Jonathan Clayden and his research group work on the construction of molecules with defined shapes, and are particular interested in exploring and exploiting molecular conformation.
The shape of a molecule dictates its function, and understanding conformational effects allows us to make molecules that behave in specific ways. We use the understanding we gain from conformational studies to design and synthesise molecular communication devices that transmit information to remote reactive sites, and to make conformationally-defined molecules (foldamers) that mimic biological function. We also explore new classes of atropisomers for potential use as chiral ligands.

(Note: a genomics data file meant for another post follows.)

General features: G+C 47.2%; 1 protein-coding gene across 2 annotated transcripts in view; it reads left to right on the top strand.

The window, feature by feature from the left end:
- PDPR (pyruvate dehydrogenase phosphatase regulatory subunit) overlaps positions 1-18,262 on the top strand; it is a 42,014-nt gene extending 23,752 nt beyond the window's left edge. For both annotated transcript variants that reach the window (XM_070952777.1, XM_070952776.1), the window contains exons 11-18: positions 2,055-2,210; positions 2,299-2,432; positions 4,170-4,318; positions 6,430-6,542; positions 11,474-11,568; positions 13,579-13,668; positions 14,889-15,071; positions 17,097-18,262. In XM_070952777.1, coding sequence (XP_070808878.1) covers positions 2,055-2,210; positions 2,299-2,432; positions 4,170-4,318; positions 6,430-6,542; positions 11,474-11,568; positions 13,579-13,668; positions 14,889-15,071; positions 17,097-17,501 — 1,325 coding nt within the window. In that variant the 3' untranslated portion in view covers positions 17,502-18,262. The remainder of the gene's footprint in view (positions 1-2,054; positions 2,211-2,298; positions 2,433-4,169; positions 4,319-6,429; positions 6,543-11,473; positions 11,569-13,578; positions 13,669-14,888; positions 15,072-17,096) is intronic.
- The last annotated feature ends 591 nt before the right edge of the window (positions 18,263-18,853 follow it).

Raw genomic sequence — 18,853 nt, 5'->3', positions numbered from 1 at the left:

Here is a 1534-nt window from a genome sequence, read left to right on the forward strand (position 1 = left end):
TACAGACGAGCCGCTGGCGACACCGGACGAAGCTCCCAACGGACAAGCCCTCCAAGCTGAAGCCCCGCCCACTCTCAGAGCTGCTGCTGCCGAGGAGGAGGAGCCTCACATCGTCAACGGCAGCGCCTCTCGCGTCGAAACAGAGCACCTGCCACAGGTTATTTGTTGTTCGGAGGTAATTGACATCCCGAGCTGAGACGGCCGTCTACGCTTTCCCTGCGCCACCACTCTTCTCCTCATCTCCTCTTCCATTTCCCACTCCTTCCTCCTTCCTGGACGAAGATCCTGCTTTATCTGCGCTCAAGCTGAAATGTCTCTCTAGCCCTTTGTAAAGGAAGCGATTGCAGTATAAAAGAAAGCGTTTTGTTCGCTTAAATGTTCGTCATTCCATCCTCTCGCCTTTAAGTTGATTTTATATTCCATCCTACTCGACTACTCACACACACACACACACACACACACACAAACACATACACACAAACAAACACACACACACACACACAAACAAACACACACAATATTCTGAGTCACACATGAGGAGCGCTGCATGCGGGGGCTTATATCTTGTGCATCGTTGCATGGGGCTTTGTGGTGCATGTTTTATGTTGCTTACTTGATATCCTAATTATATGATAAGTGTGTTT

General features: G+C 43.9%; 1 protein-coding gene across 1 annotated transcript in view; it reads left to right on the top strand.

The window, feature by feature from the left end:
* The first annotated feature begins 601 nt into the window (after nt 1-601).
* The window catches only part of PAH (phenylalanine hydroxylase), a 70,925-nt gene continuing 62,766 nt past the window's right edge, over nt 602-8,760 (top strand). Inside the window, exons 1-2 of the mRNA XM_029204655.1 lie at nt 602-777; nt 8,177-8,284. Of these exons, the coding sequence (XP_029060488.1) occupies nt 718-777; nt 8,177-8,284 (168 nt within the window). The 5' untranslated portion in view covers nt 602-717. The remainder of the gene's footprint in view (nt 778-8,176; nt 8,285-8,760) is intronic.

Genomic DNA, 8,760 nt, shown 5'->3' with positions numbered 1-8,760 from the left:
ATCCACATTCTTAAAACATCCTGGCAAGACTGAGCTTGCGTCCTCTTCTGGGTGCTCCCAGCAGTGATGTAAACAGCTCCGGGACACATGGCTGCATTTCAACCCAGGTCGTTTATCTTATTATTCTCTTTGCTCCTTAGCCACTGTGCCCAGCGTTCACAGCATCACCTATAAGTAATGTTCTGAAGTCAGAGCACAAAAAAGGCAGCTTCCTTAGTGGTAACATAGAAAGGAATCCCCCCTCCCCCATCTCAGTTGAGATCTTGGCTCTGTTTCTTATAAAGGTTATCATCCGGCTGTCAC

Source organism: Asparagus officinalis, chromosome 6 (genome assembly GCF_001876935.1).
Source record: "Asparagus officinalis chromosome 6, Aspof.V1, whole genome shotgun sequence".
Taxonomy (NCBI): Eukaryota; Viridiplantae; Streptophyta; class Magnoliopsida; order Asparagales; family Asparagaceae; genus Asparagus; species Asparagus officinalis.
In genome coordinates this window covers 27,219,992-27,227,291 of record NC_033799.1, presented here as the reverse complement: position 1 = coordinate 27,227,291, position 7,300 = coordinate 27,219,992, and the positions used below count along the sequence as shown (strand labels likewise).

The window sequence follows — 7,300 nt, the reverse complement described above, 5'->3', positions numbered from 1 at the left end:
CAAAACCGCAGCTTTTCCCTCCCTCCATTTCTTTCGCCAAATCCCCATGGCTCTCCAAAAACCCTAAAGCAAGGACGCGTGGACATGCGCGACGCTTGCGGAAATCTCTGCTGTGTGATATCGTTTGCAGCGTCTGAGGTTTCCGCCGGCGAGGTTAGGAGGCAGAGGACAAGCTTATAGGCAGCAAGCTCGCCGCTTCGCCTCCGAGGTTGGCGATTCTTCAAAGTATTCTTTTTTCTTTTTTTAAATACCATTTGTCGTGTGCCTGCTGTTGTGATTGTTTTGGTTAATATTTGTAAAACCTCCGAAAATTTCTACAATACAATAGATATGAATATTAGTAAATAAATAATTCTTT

We have also discovered that the restricted conformation of planar functional groups such as amides and ureas endue them, and their anionic (especially organolithium) derivatives, with remarkable new reactive properties which we make use of in the synthesis of valuable, potentially bioactive and pharmaceutically useful, target molecules.
Jonathan Clayden is the author of the widely used textbook Organic Chemistry (Clayden, Greeves and Warren, 2nd edn. published OUP 2012) and the monograph Organolithiums: Selectivity for Synthesis (published Pergamon, 2002).
The Clayden research group are based in the School of Chemistry at the University of Bristol, where they occupy lab space in the Synthetic Chemistry Building. Our research is funded by the Engineering and Physical Sciences Research Council and by the European Research Council. We are associated with the Bristol Centre for Doctoral Training in Technology-Enhanced Chemical Synthesis , with the Centre for Doctoral Training in Catalysis, and with the BrisSynBio Centre for Research in Synthetic Biology.